What Are the Penalties for a Felony DUI?

Article Details
  • Written By: Renee Booker
  • Edited By: E. E. Hubbard
  • Last Modified Date: 08 January 2020
  • Copyright Protected:
    Conjecture Corporation
  • Print this Article

When a person is charged with driving under the influence, or DUI, he or she is sometimes charged with felony DUI. The distinction between misdemeanor and felony DUI will vary by jurisdiction as will the penalties. In most cases, however, a felony DUI charge carries a possible term of imprisonment, probation, and a license suspension and/or additional specific penalties, such as community service work, placement of an ignition interlock device, or home detention.

In most jurisdictions, crimes are divided into two main categories — misdemeanors and felonies. Driving under the influence is generally charged when a person is operating a motor vehicles with a blood-alcohol content level over the legal limit; however, it can also be charged when a person is driving under the influence of drugs other than alcohol. In most cases, driving under the influence is charged as a misdemeanor, but it can be elevated to a felony under certain conditions.

A driver may be charged with felony DUI under a number of different circumstances depending on the jurisdiction. In many jurisdictions, a second or subsequent offense is automatically charged as a felony. Other aggravating factors can also raise the offense to a felony, such as the presence of a minor in the vehicle, the involvement in an accident, or a particularly high blood-alcohol content.


In most jurisdictions, a felony DUI charge carries a possible term of imprisonment of at least one year. In situations where an accident was involved, the severity of the accident may elevate the offense to an even more serious felony with a correspondingly longer possible term of imprisonment. In most cases, the judge has the discretion to order the defendant to serve prison time or to serve his sentence on probation.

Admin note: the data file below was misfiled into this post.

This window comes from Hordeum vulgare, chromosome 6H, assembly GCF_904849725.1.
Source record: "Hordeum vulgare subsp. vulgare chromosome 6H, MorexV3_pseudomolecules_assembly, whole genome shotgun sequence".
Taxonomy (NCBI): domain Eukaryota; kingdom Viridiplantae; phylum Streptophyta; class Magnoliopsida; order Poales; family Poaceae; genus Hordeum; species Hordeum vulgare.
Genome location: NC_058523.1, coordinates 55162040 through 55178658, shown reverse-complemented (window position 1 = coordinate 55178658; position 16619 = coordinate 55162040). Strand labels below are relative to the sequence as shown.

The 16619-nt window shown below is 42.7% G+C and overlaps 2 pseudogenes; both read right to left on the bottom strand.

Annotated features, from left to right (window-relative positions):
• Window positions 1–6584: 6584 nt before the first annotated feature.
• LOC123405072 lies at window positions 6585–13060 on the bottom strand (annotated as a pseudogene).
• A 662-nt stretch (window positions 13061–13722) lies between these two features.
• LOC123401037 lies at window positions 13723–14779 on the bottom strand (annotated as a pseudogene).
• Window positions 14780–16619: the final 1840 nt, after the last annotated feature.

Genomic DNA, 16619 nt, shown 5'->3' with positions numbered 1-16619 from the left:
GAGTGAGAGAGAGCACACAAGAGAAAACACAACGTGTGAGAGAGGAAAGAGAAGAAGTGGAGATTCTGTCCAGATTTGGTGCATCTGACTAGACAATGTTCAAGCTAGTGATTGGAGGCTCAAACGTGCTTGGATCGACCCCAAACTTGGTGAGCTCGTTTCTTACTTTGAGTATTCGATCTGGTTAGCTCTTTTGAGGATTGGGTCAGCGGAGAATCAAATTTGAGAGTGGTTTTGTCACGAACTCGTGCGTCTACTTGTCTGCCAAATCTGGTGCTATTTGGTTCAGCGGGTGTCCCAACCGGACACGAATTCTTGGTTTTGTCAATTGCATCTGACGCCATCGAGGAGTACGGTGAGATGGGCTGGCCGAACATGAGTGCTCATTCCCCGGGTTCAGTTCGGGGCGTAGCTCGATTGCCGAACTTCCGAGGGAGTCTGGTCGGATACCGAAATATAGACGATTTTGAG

When a defendant is sentenced to probation in lieu of prison for a felony DUI, he or she will generally have additional conditions to complete while on probation. Common terms of probation for a driving-under-the-influence conviction include substance abuse testing and counseling, payment of costs and fines, and restitution to the victims if an accident was involved.

A judge may also order the defendant to complete some or all of the sentence on home detention. The defendant may also be ordered to have an ignition interlock device placed on his or her vehicle that requires the driver to blow into the device at random intervals to test for the presence of alcohol in the breath. In almost all cases, a defendant will face a license suspension as well as the result of a felony DUI conviction.



Discuss this Article

Post your comments

Post Anonymously


forgot password?